Create, don't break. Tiny Habits are for the creation of positive habits, not the ending of negative old ones. "Breaking habits is a whole different psychology," says Fogg. But what you can do is create a new habit that blocks an old habit. Let's say you eat too many potato chips at night. Quitting chips would not be a tiny habit. But deciding to take out (not eat) celery and carrots would be one—even if the celery and carrots were placed on the coffee table by the bag of potato chips.
Practice. The first time you assign yourself a tiny habit, repeat it five times from beginning, to end to "seal in the habit," says Fogg.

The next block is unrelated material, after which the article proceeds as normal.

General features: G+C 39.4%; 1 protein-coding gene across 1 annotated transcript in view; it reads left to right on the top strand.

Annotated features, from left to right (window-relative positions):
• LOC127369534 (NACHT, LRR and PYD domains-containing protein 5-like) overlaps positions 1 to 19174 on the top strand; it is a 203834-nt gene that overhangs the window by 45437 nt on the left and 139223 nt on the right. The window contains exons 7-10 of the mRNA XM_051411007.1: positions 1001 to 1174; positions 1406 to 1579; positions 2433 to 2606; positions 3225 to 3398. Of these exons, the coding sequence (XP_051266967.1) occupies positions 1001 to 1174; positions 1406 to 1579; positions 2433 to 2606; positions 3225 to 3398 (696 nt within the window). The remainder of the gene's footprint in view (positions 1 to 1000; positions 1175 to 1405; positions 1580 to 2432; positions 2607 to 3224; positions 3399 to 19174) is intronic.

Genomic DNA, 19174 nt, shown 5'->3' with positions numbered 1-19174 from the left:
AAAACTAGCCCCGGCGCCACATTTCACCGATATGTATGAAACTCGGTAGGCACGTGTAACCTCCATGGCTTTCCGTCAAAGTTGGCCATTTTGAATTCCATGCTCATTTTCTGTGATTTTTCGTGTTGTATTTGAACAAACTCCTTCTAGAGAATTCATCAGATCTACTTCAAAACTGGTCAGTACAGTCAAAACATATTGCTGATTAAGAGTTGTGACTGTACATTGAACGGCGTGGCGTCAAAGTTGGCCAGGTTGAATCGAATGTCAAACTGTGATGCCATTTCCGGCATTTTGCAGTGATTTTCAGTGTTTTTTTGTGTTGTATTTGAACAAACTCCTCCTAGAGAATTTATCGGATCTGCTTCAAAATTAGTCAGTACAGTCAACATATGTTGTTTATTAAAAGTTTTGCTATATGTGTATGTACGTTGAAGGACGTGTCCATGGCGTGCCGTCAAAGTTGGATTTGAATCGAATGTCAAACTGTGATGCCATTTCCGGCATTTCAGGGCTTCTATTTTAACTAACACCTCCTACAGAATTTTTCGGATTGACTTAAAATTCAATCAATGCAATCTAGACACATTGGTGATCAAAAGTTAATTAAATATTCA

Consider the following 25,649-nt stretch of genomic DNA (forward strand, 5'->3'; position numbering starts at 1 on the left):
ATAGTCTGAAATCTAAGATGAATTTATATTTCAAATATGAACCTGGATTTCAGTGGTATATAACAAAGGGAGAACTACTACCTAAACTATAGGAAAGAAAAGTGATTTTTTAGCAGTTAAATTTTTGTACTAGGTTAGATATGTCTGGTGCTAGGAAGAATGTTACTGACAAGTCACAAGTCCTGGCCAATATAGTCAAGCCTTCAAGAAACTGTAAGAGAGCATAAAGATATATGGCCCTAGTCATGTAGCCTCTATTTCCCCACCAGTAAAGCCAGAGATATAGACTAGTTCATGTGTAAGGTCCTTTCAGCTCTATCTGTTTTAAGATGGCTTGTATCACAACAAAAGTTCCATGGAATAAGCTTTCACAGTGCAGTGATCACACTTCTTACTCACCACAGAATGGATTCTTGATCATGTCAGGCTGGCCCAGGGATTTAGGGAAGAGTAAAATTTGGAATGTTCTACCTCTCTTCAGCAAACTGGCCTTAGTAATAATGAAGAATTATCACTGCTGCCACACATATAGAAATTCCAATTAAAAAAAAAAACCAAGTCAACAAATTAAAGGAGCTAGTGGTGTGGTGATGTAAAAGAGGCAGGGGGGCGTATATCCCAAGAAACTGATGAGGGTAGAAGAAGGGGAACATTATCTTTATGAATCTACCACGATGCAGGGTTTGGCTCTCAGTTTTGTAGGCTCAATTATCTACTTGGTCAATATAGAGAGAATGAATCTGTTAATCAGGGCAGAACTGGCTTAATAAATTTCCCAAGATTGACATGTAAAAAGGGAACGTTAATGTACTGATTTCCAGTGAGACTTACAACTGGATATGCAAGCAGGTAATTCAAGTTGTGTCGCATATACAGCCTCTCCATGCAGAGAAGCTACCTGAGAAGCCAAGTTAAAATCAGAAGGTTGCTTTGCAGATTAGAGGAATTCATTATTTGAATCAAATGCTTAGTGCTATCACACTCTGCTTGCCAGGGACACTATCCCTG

Go early or late. Morning and evening habits seem to work much more effectively. The middle of the day, says Fogg, is usually too crazy to focus on habits.
Skip meditation. Meditation is one of the most life-altering practices you can do for yourself. But in Fogg's experience, it doesn't work as a Tiny Habit. It maybe that it's too difficult to break down into one teeny-tiny step.
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